b2ap3_thumbnail_ransomware_attack_400.jpgAs a business owner, you want to take every precaution against the latest threats that can affect your way of life. An updated threat called Cryptowall 2.0 (previously known as Cryptolocker) has been cut loose by malware developers, and it’s capable of dealing irreparable damage to your business’s network and data. This spear-phishing variant has the power to grind your network’s files to dust, and in turn, your productivity.

Cryptowall 2.0, similar to its Cryptolocker brother, locks down the files on your network. This makes them inaccessible without a decryption key provided by the malware developers’ secret server. Users come into contact with this threat through zipped folders and PDF files sent through emails disguised as invoices, purchase orders, bills, complaints, or other business-related messages. However, the original Cryptowall allowed knowledgeable users to recover their files without paying the ransom.

Not so much anymore. Malware developers knew that these weaknesses in the ransomware were being exploited, and sought to eliminate them. Some changes made in this souped-up version of Cryptowall 2.0 include:

  • Unique wallet IDs to send ransom payments. Before the upgrade, Cryptowall used the same payment address for all of its victims. This flaw allowed users to take the payments of other victims to pay for their own files, turning the innocent victims into cold, hard crooks. While this method isn’t favorable, it did work, and users were able to recover their files. With unique payment addresses for each user, this method has been put to a halt.
  • Cryptowall 2.0 deletes the original data files. The earlier version of Cryptowall didn’t delete the original files, which allowed users to recover them with data recovery tools. By deleting the original files, Cryptowall 2.0 prevents victims from finding an easy way out. The only way to recover these files is with a backup solution, or paying the ransom.
  • The new Cryptowall uses its own TOR gateways. Malware developers no longer have to remain undetected and anonymous on public TOR gateways, which could be blacklisted and unreachable by the public. Now, these payment servers are on their own TOR gateways, which means that they can’t be blacklisted or blocked.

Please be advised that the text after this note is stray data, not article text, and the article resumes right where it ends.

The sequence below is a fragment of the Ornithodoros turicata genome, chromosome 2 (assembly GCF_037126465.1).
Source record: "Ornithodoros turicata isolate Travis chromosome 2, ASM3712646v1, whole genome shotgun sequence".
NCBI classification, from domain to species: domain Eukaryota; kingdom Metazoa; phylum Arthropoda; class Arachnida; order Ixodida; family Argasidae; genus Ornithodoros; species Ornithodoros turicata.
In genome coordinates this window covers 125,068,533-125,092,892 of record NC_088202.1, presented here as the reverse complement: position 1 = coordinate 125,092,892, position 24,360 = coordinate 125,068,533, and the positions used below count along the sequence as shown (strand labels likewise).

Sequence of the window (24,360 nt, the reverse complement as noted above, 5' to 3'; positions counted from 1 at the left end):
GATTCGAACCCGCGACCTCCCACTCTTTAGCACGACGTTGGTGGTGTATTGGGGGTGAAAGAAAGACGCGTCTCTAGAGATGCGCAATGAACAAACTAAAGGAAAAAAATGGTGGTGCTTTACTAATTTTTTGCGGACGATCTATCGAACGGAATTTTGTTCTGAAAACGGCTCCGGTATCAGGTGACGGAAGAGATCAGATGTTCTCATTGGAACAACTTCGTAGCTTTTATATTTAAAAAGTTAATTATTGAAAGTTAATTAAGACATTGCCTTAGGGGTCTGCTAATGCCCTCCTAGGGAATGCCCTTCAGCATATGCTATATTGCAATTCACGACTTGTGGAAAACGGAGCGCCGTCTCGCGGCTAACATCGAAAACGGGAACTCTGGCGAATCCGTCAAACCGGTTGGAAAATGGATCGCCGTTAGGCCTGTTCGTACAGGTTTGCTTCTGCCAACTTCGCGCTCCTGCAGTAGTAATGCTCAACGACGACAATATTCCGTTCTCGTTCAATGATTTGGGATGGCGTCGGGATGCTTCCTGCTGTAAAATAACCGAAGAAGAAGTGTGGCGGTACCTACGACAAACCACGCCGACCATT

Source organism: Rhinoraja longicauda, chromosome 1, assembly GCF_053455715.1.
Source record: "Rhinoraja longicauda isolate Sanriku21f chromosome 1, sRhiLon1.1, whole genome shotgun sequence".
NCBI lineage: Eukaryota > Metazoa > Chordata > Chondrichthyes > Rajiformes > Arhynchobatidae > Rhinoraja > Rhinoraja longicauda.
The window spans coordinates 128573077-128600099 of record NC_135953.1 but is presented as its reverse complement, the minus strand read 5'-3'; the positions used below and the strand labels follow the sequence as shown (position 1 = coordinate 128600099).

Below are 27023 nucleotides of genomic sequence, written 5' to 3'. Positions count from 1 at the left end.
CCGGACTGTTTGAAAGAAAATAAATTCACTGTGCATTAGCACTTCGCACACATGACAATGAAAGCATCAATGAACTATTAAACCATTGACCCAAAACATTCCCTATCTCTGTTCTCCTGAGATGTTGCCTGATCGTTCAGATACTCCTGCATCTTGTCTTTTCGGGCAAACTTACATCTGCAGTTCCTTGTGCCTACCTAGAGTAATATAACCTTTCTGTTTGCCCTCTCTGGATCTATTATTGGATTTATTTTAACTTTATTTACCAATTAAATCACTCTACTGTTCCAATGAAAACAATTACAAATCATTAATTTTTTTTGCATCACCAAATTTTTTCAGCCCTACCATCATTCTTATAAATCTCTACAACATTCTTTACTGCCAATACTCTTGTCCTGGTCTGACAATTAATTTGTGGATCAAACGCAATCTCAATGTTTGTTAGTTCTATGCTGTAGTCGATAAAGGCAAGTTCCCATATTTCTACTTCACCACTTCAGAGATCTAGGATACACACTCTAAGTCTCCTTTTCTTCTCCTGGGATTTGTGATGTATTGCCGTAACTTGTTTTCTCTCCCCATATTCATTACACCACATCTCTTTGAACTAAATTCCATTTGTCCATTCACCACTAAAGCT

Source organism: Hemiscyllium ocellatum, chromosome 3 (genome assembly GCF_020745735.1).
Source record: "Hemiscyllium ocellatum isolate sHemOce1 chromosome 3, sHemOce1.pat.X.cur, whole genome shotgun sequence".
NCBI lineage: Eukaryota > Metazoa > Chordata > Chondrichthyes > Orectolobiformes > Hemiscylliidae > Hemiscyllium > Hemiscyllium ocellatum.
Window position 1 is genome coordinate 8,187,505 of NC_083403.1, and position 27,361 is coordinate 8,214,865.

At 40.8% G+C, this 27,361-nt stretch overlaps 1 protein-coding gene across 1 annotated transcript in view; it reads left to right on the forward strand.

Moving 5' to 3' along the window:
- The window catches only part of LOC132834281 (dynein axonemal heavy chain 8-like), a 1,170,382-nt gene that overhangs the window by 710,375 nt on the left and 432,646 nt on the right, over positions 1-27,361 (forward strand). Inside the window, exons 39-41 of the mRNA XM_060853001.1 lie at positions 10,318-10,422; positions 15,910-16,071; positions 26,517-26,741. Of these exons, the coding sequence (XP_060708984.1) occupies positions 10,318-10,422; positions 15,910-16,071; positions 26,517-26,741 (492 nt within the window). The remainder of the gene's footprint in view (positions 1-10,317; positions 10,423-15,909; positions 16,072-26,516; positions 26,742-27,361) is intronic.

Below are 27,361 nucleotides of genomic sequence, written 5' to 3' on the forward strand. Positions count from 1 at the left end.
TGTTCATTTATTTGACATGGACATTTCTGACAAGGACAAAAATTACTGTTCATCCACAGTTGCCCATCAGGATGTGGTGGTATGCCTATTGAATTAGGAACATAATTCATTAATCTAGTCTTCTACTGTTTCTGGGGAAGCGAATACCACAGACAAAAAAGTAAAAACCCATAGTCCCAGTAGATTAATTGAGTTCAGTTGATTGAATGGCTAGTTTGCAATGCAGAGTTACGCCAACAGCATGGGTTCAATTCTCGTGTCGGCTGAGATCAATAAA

This is not a threat that should be trifled with. It is extremely dangerous and should be treated with the utmost caution. In order to prevent this ransomware from infecting your network, you must follow these steps:

  • Only open files that are from trusted email addresses. Don’t open any attachments sent to you by unfamiliar (or even familiar) emails unless you follow up with the sender on whether or not it is legitimate. The power of spear-phishing attacks lies in their ability to sneak past antivirus and firewall solutions by disguising themselves as something else. Only open files that are from trusted senders, and always be on the lookout for warning signs.
  • Avoid suspicious links in emails. Carelessly clicking on links opens up your network to all sorts of unsavory possibilities. It’s fair to treat every unfamiliar link with suspicion, because if your systems become infected from clicking on a malicious link, it could spread to your entire network, debilitating your business beyond repair.

If your business gets into hot water with the Cryptowall ransomware, you can count on Iron Edge to help you get through the predicament. We’ll give your business all of the information and tech support it needs to escape the ransomware, and set up provisions to keep your network protected against threats in the future. For more information about what Iron Edge can do for your business, give us a call at 832-910-9222.

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